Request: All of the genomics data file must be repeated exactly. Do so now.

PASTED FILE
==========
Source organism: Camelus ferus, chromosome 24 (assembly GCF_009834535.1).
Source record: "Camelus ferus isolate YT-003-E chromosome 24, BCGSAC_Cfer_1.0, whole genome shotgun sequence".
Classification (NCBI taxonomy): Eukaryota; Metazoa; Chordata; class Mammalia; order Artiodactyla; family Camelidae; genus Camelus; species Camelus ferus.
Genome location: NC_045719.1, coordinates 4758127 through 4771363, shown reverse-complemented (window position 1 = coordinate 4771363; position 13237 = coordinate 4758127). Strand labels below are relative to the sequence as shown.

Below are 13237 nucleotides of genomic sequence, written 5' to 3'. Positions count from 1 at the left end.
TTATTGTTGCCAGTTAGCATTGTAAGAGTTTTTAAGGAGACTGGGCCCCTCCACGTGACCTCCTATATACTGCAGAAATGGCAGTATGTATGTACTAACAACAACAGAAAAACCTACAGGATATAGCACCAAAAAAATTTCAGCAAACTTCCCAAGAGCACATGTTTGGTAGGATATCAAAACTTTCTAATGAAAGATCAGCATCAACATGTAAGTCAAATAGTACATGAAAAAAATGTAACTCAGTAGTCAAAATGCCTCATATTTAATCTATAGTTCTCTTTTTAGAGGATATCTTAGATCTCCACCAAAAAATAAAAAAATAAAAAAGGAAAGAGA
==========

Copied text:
Source organism: Camelus ferus, chromosome 24 (assembly GCF_009834535.1).
Source record: "Camelus ferus isolate YT-003-E chromosome 24, BCGSAC_Cfer_1.0, whole genome shotgun sequence".
Classification (NCBI taxonomy): Eukaryota; Metazoa; Chordata; class Mammalia; order Artiodactyla; family Camelidae; genus Camelus; species Camelus ferus.
Genome location: NC_045719.1, coordinates 4758127 through 4771363, shown reverse-complemented (window position 1 = coordinate 4771363; position 13237 = coordinate 4758127). Strand labels below are relative to the sequence as shown.

Below are 13237 nucleotides of genomic sequence, written 5' to 3'. Positions count from 1 at the left end.
TTATTGTTGCCAGTTAGCATTGTAAGAGTTTTTAAGGAGACTGGGCCCCTCCACGTGACCTCCTATATACTGCAGAAATGGCAGTATGTATGTACTAACAACAACAGAAAAACCTACAGGATATAGCACCAAAAAAATTTCAGCAAACTTCCCAAGAGCACATGTTTGGTAGGATATCAAAACTTTCTAATGAAAGATCAGCATCAACATGTAAGTCAAATAGTACATGAAAAAAATGTAACTCAGTAGTCAAAATGCCTCATATTTAATCTATAGTTCTCTTTTTAGAGGATATCTTAGATCTCCACCAAAAAATAAAAAAATAAAAAAGGAAAGAGA